Last week, a bipartisan bill that would allow doctors with the Department of Veterans Affairs to recommend medical marijuana for certain patients was introduced in Congress.
Under current policy, doctors and other specialists working with the VA are prohibited from recommending medical marijuana to any patient, despite growing evidence that it is useful in treating pain, traumatic brain injuries, and post-traumatic stress, even if a patient lives in one of the 23 states, Guam, or the District of Columbia where medical marijuana is legal.
The bill was introduced by Rep. Earl Blumenauer (D-OR) and Rep. Dana Rohrabacher (R-CA) with the support of Veterans for Medical Cannabis Access.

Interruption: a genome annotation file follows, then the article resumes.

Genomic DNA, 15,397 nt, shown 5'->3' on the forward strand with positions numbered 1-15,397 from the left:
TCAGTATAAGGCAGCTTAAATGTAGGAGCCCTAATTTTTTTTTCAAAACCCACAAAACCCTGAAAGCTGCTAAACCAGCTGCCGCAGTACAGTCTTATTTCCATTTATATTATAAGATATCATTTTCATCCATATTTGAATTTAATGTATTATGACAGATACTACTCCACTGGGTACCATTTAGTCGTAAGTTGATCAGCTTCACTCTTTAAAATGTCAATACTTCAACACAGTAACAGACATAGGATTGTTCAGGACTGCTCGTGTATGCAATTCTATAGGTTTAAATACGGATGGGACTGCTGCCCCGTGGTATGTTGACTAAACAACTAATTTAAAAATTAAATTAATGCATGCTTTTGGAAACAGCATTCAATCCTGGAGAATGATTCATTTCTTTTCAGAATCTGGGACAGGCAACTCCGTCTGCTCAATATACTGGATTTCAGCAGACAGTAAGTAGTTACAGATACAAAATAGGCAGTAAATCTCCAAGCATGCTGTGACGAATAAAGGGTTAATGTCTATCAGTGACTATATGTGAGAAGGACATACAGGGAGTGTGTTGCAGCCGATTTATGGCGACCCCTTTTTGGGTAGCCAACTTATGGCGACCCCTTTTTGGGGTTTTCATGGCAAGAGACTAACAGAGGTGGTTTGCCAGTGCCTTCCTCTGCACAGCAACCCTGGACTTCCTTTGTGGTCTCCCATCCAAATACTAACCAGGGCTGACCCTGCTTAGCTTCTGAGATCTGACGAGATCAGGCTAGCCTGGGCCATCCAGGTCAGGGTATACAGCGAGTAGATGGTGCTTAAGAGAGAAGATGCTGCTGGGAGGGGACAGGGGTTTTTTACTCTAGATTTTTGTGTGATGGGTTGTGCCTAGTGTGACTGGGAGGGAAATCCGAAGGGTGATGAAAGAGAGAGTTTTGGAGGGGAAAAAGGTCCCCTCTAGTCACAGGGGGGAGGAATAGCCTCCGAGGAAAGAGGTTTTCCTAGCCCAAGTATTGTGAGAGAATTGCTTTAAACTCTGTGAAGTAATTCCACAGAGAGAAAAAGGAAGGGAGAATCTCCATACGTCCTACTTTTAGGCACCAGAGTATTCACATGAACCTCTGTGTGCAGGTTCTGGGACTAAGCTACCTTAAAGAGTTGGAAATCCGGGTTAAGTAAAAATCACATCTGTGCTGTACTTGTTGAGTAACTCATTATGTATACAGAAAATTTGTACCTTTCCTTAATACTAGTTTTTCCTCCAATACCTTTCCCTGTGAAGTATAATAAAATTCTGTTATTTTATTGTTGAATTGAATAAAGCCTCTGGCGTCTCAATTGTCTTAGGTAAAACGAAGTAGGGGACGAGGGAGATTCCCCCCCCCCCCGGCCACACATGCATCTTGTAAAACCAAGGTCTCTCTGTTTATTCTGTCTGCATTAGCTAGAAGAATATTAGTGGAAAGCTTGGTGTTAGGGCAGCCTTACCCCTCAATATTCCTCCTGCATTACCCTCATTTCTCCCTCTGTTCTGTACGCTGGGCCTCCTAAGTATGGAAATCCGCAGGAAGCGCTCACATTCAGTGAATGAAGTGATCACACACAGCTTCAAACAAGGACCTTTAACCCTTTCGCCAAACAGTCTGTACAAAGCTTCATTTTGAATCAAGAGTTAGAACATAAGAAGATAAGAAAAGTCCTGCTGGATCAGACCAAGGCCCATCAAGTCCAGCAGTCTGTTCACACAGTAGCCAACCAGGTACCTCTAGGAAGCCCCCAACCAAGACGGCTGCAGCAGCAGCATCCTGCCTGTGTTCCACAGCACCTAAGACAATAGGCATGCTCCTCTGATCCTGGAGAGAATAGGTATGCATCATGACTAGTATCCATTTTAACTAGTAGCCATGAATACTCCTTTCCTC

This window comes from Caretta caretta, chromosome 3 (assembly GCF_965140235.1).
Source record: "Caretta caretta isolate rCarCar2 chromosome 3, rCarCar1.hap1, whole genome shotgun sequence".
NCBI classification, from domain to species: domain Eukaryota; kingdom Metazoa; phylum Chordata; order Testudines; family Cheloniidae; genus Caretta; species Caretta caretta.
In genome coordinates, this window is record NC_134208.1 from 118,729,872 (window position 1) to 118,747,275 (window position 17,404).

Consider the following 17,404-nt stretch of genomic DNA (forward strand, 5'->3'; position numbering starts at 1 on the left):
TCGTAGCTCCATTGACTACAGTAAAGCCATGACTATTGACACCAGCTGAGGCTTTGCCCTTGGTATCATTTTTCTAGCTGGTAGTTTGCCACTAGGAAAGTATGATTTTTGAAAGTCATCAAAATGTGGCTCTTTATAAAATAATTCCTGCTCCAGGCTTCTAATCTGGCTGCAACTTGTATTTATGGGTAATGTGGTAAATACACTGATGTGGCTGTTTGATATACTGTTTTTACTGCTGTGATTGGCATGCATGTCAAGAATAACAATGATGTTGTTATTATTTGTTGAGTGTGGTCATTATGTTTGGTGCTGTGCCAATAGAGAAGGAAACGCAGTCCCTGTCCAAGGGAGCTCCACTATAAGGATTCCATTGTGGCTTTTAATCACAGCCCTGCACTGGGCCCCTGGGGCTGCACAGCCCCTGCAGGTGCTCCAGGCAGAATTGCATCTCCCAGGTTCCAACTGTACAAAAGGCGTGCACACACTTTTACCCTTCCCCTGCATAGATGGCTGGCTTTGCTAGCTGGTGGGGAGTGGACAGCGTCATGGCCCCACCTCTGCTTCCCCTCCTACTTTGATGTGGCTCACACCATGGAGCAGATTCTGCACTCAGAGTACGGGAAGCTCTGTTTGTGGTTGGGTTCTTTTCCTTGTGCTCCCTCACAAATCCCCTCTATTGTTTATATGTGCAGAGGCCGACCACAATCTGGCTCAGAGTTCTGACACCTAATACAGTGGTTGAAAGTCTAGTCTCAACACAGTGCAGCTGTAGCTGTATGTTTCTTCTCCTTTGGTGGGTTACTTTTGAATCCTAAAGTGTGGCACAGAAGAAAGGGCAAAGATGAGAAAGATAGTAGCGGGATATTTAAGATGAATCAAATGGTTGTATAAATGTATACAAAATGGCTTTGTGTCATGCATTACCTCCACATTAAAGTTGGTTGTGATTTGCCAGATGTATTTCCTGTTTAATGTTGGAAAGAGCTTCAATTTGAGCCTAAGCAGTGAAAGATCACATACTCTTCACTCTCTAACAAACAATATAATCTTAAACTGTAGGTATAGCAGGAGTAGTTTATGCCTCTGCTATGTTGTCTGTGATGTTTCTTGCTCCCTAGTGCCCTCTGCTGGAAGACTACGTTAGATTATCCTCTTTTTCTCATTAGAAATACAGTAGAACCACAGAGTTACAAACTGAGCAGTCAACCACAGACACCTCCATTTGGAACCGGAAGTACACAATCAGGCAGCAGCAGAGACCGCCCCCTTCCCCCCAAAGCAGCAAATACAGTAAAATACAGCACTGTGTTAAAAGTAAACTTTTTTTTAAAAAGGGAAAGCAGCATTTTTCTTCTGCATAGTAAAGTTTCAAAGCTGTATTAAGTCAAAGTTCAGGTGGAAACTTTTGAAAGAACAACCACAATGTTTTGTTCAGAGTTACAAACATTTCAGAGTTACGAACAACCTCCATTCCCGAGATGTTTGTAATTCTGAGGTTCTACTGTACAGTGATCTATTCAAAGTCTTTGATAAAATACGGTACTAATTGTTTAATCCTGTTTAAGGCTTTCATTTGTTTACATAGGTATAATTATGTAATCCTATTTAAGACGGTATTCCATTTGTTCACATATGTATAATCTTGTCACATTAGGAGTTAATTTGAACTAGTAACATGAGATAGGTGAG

Michael Krawitz, executive director of Veterans For Medical Cannabis Access, said they “are very proud to stand by Congressman Blumenauer and support the Veterans Equal Access Act.”
“The Veterans Health Administration has made it very clear that, as federal employees, they lack the free speech necessary to write the recommendations for Veterans to comply with state programs,” said Krawitz. “This legislation is needed to correct that legal situation and repair this VA doctor patient relationship.”
The status quo has numerous harmful effects, said Blumenauer. “It forces veterans into the black market to self-medicate,” he said. “It prevents doctors from giving their best and honest advice and recommendations. And it pushes both doctors and their patients toward drugs that are potentially more harmful and more addictive. It’s insane, and it has to stop.”